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Some meals leave more of an impression on you than others. I’ve dined in restaurants where I’d forgotten my meal before the bill even rocked up. Others leave behind a neutral blur, a legacy of satisfaction but little else.
Boqueria, a London tapas restaurant in Brixton with a richly merited reputation for serving good Catalan food at reasonable prices, did not suffer such a fate. Reviewing their Brixton branch was a pleasure, and so when I received an invite to their new Battersea outlet, Boqueria Market Battersea, I wasn’t going to say no.
What I like about Boqueria is that it eschews a great deal of the unnecessary ostentation that you often tolerate when dining out, replacing them with a relaxed informality which makes the experience so much smoother. It doesn’t play too much on its origins. It doesn’t overstretch itself on the menu, and neither does it cram an all-encompassing philosophy down your throat when you’re reading it. Sure, it tries hard to be modern – there are __ all over the walls – but it’s so much more forgivable in such a friendly, hospitable context.
Gazing across the expanse of the menu, I realize that many of the dishes are exactly the same as in the original Boqueria – how am I supposed to write a review of this branch, when the food is very similar? But given that I remember which dishes I selected at the original branch, back in early 2013 – a testament to its quality – I decide to pick the dishes that I didn’t choose last time. My initial concern of this being a meal composed of B-team dishes is mistaken – the dishes here are of a comparably high quality.
Although the menu is divided into a number of sections, all the dishes share the characteristic of being small sharing plates. We choose from Entrantes, Tradicionales, Salades y Verdures, Market Specials, Pinchos, Embutidos, and Quesos, and the dishes arrive in pairs a few minutes apart. The Market Specials section houses Boqueria’s notable triumphs, while the Pinchos reflect the small, homemade dishes ideal for hand-picking served in Spanish bars.
Tapas place certain demands on the diner, forcing you to take a nibble of everything without over-indulging on anything. In return, you’re rewarded by a convivial and informal atmosphere and a greater selection of the menu to graze at. No lengthy spells between rigidly-defined courses, no food envy when your partner’s dish turns out to be better than your own, and above all lots of talking about the food as it gets passed from person to person. Tapas is getting popular in Britain precisely because it makes mealtimes more social.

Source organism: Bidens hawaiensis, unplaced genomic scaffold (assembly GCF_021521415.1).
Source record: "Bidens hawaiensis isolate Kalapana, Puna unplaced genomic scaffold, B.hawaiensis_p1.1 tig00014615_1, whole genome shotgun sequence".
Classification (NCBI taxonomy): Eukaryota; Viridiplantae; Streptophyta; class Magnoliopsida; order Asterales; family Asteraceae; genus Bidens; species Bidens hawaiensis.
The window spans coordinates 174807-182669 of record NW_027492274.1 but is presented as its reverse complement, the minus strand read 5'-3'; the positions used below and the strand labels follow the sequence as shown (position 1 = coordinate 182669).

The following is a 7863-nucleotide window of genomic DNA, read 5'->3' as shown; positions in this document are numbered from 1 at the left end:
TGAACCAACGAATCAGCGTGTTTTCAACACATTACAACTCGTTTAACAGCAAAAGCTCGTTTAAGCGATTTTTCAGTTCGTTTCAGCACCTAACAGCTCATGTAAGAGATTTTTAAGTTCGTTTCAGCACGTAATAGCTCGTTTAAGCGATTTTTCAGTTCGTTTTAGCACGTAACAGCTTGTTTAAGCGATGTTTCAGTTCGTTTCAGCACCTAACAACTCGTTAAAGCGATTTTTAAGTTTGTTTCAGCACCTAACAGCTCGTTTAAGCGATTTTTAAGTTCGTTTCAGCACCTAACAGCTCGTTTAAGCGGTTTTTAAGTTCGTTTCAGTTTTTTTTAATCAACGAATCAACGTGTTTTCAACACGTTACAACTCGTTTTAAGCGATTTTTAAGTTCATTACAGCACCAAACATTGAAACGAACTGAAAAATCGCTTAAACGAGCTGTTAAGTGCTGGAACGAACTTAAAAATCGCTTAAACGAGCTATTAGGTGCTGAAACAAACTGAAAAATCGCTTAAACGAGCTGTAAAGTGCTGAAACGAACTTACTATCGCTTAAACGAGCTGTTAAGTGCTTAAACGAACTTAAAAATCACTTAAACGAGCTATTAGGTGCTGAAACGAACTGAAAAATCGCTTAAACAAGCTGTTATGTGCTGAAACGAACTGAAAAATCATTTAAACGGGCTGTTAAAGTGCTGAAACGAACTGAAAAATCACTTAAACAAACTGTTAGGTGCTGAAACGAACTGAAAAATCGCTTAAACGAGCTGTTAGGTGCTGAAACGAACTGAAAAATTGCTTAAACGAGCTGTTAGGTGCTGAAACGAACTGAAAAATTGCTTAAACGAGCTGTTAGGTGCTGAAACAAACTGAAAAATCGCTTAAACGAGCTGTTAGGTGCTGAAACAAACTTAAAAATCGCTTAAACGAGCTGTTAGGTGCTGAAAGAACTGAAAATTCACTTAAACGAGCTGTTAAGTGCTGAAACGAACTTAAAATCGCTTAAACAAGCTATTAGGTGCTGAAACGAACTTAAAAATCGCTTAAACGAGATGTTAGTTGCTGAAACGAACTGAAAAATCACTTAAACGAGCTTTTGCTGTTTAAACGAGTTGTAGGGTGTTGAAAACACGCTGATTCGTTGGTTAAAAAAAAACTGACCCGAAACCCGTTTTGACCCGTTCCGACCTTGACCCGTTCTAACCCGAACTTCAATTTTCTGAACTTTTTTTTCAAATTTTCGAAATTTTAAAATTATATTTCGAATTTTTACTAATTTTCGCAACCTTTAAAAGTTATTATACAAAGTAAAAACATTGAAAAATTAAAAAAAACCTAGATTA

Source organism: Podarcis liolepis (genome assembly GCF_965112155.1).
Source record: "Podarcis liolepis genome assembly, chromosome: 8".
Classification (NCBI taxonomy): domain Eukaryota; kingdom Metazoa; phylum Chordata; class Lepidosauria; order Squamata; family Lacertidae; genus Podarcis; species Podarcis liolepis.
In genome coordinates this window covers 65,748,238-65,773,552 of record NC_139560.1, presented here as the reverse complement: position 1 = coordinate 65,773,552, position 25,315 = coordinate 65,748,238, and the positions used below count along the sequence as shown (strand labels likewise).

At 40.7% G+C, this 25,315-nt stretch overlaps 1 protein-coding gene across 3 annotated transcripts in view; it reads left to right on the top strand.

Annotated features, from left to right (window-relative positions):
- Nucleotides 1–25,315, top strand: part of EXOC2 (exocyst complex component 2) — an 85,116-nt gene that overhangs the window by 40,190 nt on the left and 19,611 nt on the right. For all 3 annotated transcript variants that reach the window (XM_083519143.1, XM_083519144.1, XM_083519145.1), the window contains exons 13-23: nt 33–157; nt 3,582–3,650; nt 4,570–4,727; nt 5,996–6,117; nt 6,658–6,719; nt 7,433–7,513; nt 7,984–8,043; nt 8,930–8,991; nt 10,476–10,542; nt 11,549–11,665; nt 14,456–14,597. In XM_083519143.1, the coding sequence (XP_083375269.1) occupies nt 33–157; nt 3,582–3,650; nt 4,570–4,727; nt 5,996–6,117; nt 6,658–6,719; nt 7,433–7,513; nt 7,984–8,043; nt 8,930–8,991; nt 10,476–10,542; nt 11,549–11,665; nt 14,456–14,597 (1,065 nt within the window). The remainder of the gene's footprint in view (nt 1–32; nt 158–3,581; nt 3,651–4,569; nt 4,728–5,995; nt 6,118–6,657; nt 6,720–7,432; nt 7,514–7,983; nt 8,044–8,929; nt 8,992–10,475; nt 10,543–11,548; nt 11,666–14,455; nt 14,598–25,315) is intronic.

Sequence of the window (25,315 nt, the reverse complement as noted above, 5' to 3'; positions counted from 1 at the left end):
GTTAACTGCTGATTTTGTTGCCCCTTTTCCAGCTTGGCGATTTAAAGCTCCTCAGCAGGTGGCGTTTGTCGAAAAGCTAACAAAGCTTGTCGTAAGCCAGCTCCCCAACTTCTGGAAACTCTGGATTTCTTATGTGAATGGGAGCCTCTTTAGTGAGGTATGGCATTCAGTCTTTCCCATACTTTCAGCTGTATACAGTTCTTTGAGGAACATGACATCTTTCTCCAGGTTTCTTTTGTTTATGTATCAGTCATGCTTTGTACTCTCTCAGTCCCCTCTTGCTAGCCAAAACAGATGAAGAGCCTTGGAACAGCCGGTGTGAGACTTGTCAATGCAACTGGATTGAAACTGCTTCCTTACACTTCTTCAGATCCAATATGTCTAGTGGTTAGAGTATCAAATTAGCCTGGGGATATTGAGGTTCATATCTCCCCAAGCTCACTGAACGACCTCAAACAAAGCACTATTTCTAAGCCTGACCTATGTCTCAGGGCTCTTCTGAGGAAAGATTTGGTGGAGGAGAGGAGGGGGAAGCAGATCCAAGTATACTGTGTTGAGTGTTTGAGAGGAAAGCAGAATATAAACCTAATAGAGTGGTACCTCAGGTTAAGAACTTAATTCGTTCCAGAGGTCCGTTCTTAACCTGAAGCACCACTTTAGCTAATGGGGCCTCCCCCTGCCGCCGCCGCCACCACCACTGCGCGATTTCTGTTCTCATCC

Carpaccio de calabcín, slices of courgette thinner than your average shopping receipt and showered with dill, parmesan and lemon juice, are excellent. Refreshing and moreish, to the point where you needn’t touch a traditional English lettuce-and-cucumber salad ever again, it provides a useful counterpoint to some of the saltier, punchier dishes sharing the table with it. Pimientos de Padrón present a pleasurable marriage of sweet and spicy. Pan con tomate should just be tomato on bread – it is tomato on bread – but here it’s transformed into something much more exciting. The crunchy batons provide a worthy stage for the mushy pile of chopped tomatoes resting above, the juice slowly seeping into the golden crumb. Doused with garlic and olive oil, it’s a medley of Mediterranean flavours – and it costs just £2.80.
There are, of course, heartier options. Albóndigas de cerdo y ternera – pork and beef meatballs in an authoritative Solfrito sauce – are beyond satisfying. The breadcrumbs used in the mixture have been soaked in milk, giving the meatballs a fine and crumbly texture. The Solfrito sauce is a worthy companion; made with tomatoes, onions, garlic, green peppers, carrots, parsley and a sprinkle of sugar, its sweetness is subtle, bringing the best out of the meat. Representing the Pinchos territory of the menu is Pincho de solomillo de ternera con foie y Pedro Ximenez, strips of rare beef tenderloin soaked in red wine and served perched on long strips of bread. Celebrating the tenderness of the beef, the pinchos rapidly disappear from sight.
From the Market Specials we choose Presa Ibérica, agreeably lean Iberian pork shoulder enlivened by truffle purée and a smearing of powerful, redolent goat’s cheese sauce. Among the rest of the tabletop’s pared-back, rustic Mediterranean dishes, this is a heavy-hitting blockbuster, an American-esque concession to the eternally satisfying combination of cheese-and-meat, functioning here like some invincible partnership of complimentary superheroes. Highly recommended.
Dessert is a pandemonium of punchy flavours, from the glistening, crunchy sweetness of mel i mato to the creamy churros. Sharing the qualities of heartiness, freshness and rejuvenation demonstrated across the main menu, the desserts offer further evidence that they’re getting things right in the kitchen. It justifies Boqueria Market’s aspiration to offer more than just tapas – Boqueria Market Battersea differs from its original template in offering a wider selection of menus to satisfy serial brunchers and those mythical morning people. In that sense it’s a different proposition to the original – and if they keep this up, Boqueria Market might even surpass its illustrious brother.
Boqueria Market Battersea (London tapas) review by Chris Zacharia